The Journal of the Southern Association for Information Systems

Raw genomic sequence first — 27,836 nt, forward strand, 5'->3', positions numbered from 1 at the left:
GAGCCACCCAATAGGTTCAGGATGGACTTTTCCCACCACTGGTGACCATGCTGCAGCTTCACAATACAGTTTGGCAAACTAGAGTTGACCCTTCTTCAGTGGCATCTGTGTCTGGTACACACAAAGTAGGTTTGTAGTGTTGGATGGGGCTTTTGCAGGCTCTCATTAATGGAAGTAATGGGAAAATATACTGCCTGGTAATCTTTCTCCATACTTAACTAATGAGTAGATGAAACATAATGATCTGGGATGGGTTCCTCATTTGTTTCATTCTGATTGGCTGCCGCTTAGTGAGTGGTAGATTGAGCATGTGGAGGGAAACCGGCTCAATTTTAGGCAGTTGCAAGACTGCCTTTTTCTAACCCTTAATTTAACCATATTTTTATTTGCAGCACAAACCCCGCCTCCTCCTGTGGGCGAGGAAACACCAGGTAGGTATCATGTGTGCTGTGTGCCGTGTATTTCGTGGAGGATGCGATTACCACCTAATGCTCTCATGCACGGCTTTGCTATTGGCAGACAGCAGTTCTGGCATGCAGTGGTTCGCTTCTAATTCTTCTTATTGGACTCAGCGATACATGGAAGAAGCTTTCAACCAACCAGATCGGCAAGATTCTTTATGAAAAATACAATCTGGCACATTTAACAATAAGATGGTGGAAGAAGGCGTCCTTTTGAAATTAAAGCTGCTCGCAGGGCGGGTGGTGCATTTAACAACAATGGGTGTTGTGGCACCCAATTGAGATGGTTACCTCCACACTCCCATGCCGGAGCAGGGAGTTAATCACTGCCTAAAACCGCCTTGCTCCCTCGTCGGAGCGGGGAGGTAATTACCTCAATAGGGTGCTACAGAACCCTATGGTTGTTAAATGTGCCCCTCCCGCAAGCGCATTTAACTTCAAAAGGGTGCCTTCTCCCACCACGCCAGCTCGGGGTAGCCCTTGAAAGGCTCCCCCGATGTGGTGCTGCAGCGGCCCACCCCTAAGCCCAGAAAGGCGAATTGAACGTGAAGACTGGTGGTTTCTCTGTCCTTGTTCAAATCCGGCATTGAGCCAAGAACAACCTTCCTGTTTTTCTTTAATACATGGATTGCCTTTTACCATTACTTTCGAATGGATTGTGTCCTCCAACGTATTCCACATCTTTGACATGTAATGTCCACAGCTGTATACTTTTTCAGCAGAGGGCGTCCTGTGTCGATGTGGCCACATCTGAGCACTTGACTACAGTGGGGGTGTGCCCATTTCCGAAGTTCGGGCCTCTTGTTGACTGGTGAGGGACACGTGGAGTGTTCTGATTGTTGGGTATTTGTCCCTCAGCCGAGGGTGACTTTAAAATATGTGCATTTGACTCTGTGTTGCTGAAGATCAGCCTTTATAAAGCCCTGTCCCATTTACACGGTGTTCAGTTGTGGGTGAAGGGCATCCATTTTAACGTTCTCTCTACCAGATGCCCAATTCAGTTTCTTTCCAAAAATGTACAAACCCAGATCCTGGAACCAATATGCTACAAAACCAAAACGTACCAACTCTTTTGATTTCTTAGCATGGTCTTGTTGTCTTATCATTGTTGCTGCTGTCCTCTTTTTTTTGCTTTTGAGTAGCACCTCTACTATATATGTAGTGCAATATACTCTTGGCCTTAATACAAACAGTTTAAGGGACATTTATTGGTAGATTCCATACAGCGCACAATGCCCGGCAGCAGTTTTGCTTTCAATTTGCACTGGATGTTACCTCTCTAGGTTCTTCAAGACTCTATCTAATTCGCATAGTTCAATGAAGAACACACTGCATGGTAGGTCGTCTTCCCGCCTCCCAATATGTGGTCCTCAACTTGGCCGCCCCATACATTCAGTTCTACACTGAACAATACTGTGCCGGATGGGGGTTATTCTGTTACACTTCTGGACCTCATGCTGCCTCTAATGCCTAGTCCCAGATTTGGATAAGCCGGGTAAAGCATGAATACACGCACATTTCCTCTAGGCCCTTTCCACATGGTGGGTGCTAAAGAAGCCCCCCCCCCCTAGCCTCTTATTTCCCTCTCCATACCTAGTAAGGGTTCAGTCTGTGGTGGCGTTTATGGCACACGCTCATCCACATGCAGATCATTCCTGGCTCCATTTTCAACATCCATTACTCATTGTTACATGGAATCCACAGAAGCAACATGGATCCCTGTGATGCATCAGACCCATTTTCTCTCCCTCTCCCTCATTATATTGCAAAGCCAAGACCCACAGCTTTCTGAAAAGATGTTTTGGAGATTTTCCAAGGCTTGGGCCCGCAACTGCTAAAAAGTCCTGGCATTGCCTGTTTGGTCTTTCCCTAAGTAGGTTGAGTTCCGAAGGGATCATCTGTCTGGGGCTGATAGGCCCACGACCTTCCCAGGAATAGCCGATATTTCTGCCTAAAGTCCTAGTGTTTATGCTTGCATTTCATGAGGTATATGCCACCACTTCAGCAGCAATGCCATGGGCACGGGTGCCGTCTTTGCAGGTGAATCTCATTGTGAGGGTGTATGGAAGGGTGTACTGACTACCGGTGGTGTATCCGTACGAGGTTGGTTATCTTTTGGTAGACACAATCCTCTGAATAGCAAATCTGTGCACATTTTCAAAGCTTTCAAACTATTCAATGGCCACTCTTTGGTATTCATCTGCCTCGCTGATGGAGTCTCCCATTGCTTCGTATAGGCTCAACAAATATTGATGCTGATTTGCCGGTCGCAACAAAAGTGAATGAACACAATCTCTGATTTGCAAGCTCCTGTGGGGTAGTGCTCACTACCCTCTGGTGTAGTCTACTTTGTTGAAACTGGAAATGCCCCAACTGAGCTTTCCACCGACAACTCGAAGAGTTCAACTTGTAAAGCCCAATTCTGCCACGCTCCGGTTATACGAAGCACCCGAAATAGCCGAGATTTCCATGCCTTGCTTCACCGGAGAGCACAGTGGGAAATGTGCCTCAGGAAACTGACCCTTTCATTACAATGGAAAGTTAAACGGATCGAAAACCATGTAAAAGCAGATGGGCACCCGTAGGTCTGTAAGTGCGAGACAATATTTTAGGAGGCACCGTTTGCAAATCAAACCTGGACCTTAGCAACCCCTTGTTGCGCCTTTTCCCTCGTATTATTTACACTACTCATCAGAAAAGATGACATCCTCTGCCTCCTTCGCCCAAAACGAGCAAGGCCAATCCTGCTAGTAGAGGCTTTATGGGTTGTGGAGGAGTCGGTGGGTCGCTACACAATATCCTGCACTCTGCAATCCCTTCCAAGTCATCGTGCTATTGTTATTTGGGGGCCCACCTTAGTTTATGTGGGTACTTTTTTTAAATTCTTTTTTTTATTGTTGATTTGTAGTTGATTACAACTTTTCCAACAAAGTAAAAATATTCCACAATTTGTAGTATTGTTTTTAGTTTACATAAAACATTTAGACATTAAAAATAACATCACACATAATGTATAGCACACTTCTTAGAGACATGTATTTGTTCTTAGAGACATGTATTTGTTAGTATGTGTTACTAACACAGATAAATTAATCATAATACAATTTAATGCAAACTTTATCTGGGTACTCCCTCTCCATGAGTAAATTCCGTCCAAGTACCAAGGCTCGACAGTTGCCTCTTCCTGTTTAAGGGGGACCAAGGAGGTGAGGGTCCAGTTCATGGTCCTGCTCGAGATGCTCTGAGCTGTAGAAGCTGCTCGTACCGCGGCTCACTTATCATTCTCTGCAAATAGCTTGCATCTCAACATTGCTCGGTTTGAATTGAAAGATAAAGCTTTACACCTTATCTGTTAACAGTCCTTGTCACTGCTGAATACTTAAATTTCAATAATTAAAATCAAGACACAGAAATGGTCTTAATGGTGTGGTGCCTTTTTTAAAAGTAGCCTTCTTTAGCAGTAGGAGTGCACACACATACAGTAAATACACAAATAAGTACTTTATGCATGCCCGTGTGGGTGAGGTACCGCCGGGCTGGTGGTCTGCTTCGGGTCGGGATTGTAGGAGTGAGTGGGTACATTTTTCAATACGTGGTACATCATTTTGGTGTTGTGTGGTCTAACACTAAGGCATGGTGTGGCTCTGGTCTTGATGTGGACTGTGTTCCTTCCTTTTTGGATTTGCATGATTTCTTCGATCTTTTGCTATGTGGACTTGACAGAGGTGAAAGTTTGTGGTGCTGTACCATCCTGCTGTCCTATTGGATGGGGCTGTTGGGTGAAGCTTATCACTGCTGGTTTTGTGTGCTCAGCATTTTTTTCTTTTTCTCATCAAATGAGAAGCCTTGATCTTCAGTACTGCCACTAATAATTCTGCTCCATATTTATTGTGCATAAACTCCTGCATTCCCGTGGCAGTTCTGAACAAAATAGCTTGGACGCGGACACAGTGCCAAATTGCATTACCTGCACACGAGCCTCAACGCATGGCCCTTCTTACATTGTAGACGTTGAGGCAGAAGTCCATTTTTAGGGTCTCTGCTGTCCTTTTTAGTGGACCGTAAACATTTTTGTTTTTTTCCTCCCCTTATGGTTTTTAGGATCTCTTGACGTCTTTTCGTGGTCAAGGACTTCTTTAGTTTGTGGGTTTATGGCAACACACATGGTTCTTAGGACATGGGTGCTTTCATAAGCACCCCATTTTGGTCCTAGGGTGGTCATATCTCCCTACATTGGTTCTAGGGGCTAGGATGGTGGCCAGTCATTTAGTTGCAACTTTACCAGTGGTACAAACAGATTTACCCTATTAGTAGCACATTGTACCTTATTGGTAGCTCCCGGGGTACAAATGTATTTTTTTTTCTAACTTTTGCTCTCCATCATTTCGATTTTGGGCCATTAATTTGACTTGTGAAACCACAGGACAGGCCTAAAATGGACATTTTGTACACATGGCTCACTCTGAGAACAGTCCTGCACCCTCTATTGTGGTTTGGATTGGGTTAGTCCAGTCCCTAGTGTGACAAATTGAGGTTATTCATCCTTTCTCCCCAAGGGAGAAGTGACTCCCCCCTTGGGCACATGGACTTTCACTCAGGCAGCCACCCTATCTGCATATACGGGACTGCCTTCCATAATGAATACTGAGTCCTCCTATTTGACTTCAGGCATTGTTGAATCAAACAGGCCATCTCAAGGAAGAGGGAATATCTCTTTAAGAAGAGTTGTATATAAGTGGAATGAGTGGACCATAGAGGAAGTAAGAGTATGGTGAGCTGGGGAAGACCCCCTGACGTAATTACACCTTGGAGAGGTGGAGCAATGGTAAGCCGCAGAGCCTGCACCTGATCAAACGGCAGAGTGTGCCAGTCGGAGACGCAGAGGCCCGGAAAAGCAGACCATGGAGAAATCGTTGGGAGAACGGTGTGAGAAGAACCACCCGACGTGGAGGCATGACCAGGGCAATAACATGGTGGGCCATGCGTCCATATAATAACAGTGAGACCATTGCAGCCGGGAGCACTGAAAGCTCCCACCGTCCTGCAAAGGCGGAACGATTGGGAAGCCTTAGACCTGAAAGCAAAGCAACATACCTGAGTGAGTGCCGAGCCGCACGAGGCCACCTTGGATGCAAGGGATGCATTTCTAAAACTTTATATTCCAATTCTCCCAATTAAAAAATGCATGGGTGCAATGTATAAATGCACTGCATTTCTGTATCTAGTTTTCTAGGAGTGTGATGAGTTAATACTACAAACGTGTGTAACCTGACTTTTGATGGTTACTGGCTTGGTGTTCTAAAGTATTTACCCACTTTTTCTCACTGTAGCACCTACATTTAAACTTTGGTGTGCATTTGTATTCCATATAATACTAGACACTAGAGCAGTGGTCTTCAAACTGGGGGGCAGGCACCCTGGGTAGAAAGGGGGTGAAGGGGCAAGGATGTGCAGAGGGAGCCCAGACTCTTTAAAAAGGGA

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Potential negative consequences of digital surveillance represent an area of increasing concern due to the rising impact of digital and mobile technologies on daily life. The COVID-19 pandemic increased these concerns as governments worldwide turned to both digital and non-digital surveillance to help in the battle to control the spread of the disease. Due to this, surveillance creep (the use of supposedly limited-scope surveillance for increasingly pervasive purposes) is a growing concern. Concerns over digital surveillance have led to some individuals turning to protective measures, including obfuscation and the chilling effect. Obfuscation involves intentionally providing ambiguous or misleading information to interfere with surveillance activities. The chilling effect is the decision to not engage in some behavior due to concerns about the consequences of that behavior. Often, obfuscation is a general protective measure that guards against surveillance across applications and reflects general concerns about privacy and surveillance. In contrast, the chilling effect is application and concern specific. In this paper, we use a research model that draws on the health beliefs model and protection motivation along with data from a survey of American social media users to investigate antecedents of obfuscation and the chilling effect in the context of social media surveillance related to COVID-19. Results indicate that age, sex, social media experience, social media habit, and the perceived surveillance severity impact obfuscation. These same antecedents affect the chilling effect, as does perceived surveillance vulnerability. Although our research is exploratory, the results of our study hold implications for both research and practice.